Two GWSA Pillars Down, One to Go.

The Transportation Climate Initiative (TCI-P), a stealth carbon tax on gasoline and diesel, died last December when the only three states that originally agreed to participate all backed out. That was one down. The Clean Heat Standard (CHS), a stealth carbon tax on propane, natural gas, kerosene, and heating oil was just successfully vetoed by Governor Scott. That’s two. The next piece of the Global Warming Solutions Act up for consideration is Vermont participation in the California Clean Car & Clean Truck Standards – an ultimate ban on internal combustion engine (ICE) vehicles.

Vermont participation in the California Clean Car & Clean Truck Standards – an ultimate ban on internal combustion engine (ICE) vehicles.

In a nutshell, what these California-driven policies do is mandate that one hundred percent of all cars and light trucks sold in the state be “zero emission vehicles” (ZEVs) by 2035 with the restrictions on imports beginning in 2026 and ratcheting up after that. For medium and heavy duty trucks, the mandated import percentages are 30 percent by 2030 and 40 percent or higher depending upon class by 2035.

At a May 16th meeting of the Climate Council, Meghan O’Toole of the Department of Environmental Conservation explained, “We adopt these rules pursuant to our authority under the Clean Air Act to have unique and more stringent standards that are reflective of the California program. And because of the provisions of the Clean Air Act that allow us to do that. We don’t really have any flexibility in amending the substantive provisions or the stringency of the provisions of these rules. They have to be identical to the State of California’s program.”

So, basically California’s governor, Gavin Newsome, via executive order is dictating what Vermont vehicle consumers can and cannot buy. If we go along. We don’t have to.

As Julie Moore, Secretary of the Agency of Natural Resources said, “[W]hen it comes to the Clean Car & Cleat Truck Standard. Our choices are really to adopt what California has proposed, or to adopt the federal level standards.” So thumbs up or thumbs down. 

The obvious choice from a practical, consumer conscious perspective here is thumbs down to California and go with the federal standards. The problems with the California standards are numerous. ZEVs are expensive, inefficient in Vermont’s climate, the infrastructure doesn’t exist to support them, and demand, though slightly increasing with the help of taxpayer subsidies, is relatively low. Moreover, although there are several other states that have signed onto the California emissions standards, New Hampshire isn’t one of them. All this will do is drive the sales of new ICE vehicles across the river. But, needless to say, option sticking Vermonters with this California policy is what the Climate Council is pushing for.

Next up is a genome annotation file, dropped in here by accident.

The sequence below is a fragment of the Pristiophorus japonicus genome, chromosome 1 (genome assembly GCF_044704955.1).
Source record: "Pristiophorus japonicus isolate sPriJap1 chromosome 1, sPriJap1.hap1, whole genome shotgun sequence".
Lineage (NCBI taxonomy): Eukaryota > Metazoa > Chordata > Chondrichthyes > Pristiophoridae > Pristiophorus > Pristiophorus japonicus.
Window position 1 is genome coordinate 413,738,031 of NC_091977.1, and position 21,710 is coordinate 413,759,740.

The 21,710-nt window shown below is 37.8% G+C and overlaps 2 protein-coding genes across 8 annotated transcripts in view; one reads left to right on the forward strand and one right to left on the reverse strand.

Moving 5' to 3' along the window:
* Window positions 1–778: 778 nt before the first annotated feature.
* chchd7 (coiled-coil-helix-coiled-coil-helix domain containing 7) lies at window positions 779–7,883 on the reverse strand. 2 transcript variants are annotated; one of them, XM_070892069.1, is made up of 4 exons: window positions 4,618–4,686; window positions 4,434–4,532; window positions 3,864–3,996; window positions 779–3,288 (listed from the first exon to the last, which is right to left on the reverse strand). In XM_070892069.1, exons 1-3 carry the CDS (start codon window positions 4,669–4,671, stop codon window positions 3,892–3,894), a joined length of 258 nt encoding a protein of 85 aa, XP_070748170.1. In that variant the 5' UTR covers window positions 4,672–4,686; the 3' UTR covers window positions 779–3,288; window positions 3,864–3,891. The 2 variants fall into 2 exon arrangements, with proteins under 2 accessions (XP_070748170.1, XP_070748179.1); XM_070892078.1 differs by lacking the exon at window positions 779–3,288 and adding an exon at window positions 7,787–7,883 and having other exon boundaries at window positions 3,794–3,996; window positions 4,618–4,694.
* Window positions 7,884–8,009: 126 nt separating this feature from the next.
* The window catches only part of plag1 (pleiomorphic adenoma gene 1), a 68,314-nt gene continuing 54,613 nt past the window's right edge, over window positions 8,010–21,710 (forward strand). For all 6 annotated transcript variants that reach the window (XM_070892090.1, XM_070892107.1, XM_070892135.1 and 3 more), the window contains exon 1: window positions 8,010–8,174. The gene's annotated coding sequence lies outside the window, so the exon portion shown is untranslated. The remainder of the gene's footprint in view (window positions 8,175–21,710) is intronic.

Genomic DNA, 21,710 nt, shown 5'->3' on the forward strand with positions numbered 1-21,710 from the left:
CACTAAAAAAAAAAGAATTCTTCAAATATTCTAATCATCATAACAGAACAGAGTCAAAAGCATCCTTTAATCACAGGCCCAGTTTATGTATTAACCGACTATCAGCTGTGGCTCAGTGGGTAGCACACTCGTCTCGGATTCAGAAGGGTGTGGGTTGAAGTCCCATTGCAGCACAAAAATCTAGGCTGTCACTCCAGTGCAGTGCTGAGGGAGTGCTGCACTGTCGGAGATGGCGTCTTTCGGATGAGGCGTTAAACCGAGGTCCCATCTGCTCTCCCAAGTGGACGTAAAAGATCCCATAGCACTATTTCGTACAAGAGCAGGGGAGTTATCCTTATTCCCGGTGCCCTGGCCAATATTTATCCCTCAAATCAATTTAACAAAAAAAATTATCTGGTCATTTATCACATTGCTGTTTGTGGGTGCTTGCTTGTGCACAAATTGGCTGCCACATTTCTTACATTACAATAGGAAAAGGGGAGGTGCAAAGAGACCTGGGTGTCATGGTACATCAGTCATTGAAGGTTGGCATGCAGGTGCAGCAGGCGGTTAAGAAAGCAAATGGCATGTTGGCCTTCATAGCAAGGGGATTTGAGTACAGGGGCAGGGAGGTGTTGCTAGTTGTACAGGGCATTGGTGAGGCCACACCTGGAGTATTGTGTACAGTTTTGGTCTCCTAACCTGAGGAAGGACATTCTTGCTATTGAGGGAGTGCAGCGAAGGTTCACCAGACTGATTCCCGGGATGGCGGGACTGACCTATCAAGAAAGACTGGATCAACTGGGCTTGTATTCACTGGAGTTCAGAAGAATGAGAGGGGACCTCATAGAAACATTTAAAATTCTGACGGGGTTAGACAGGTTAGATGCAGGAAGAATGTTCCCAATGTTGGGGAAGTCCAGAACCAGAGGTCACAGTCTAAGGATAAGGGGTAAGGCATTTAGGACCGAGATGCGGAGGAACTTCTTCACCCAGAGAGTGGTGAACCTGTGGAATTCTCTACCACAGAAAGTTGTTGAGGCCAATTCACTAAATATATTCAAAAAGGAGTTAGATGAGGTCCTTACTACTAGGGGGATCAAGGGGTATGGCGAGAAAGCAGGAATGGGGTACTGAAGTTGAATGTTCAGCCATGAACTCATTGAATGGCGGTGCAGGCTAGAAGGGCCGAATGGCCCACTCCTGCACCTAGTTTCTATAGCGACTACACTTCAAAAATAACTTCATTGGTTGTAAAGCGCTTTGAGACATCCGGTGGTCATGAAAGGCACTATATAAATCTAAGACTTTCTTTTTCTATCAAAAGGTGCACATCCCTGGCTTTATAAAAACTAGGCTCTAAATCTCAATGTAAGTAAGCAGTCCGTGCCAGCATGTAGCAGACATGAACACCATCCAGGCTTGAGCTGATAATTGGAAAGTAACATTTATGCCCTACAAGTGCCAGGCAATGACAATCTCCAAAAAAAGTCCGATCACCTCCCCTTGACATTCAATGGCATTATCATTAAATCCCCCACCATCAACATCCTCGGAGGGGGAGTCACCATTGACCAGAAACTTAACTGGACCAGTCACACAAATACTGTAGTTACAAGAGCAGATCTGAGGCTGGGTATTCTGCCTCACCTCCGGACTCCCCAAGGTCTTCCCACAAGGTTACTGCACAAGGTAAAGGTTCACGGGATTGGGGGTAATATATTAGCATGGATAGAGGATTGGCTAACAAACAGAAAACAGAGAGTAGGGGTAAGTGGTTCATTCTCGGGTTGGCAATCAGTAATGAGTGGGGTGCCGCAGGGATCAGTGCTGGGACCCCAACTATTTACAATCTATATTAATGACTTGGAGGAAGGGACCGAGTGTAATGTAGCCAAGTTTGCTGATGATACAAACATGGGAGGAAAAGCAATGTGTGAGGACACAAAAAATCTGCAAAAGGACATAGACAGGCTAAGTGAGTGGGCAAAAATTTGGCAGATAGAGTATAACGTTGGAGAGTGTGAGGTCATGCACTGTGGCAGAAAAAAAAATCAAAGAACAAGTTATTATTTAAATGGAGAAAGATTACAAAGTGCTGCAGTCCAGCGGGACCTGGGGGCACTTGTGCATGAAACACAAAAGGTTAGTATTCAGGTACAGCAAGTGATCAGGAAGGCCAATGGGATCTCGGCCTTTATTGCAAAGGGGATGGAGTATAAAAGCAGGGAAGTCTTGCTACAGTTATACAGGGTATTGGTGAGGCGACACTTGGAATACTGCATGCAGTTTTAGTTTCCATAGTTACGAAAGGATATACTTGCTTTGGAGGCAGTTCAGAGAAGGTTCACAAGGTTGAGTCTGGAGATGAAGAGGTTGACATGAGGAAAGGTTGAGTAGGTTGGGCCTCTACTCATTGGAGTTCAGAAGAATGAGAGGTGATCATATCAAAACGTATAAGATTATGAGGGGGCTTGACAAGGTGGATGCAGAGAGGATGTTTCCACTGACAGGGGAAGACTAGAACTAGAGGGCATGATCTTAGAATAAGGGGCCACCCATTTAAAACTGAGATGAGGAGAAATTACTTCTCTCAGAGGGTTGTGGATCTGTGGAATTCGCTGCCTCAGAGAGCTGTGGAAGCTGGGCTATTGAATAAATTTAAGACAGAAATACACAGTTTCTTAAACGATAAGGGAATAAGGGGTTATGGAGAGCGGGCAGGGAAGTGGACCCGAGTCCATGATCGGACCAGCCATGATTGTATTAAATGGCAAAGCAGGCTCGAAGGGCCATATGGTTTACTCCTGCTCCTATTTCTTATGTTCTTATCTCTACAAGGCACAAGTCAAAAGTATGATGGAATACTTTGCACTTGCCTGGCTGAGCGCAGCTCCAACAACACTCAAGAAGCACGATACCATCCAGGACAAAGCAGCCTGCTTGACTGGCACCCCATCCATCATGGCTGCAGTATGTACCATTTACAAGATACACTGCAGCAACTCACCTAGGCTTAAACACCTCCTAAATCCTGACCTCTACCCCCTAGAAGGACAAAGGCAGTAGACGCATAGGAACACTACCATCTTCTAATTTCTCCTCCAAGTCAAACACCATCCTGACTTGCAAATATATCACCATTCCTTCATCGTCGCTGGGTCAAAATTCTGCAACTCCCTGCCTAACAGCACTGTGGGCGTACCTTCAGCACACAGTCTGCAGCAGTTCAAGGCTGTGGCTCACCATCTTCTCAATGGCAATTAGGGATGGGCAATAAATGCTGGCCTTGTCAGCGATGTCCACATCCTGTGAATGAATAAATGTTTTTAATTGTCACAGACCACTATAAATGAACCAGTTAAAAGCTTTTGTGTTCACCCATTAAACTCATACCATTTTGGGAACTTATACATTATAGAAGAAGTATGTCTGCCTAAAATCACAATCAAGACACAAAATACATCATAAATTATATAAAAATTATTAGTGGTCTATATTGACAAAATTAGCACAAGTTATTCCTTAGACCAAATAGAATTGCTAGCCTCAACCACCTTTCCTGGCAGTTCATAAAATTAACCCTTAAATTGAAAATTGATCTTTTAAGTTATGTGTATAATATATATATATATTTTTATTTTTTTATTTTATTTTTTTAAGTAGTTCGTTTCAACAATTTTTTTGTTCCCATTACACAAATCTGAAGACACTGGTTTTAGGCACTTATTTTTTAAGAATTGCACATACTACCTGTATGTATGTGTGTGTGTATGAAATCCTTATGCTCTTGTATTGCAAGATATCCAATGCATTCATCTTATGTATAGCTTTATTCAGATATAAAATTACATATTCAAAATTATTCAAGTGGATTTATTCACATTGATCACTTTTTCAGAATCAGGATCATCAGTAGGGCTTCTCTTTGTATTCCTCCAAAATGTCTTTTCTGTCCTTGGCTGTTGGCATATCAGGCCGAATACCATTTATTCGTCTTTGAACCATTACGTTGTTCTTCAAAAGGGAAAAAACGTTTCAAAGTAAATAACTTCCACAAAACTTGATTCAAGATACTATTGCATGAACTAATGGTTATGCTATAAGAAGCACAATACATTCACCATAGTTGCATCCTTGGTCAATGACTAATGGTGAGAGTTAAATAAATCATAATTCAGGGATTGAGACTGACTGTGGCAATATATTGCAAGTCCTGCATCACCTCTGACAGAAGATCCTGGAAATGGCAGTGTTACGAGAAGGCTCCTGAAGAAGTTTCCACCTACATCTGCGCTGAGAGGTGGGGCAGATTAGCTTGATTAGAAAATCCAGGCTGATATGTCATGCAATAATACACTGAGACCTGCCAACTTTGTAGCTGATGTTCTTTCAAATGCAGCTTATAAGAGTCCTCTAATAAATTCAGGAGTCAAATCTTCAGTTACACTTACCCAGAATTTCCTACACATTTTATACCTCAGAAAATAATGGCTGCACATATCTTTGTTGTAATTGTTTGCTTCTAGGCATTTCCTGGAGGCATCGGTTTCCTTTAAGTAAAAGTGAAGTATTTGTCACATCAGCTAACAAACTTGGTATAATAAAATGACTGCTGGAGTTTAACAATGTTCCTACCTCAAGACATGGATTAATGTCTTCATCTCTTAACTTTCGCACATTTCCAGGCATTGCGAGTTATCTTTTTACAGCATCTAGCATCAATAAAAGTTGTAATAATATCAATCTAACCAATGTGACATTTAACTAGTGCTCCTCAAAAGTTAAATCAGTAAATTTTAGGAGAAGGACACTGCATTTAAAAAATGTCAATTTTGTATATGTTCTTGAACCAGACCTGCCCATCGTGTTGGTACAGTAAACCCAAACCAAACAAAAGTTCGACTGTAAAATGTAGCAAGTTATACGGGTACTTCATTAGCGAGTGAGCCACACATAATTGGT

O’Toole went on, “We anticipate that if all of the vehicles that will be delivered to the state of Vermont pursuant to these rules are actually bought by Vermonters and fleet owners in Vermont and placed in service, then we’ll get about a third of the way to our GWSA goal just for the transportation sector…. That’s again assuming that people buy all these vehicles and place them in service on Vermont roads -- and retire their ICE vehicles.”  

These are gargantuanly unrealistic assumptions. A legislative mandate forcing car dealers to import only vehicles most Vermonters don’t want and/or can’t afford with the expectation that we are too stupid to cross the river or visit to find the practical and affordable vehicle we want is delusional, apart from being totally hostile to consumer freedom of choice. Prediction: this results in car lots full of unsold vehicles in Vermont and a run on showrooms in New Hampshire, damaging our economy and doing little to nothing for emissions.  

The rational policy choice is to break with California and switch back to the federal CAFÉ standards for Vermont vehicle sales. The Agency of Natural Resources is set to file these rules with the Interagency Committee on Administrative Rules (ICAR) on July 1 with hopes of having all these rules fully in place by the end of the year. Let’s hope the string of policy outcomes someone, ie Governor Scott, squashes this nonsense. That would be three strikes and you’re out for the Global Warming Solutions Act.


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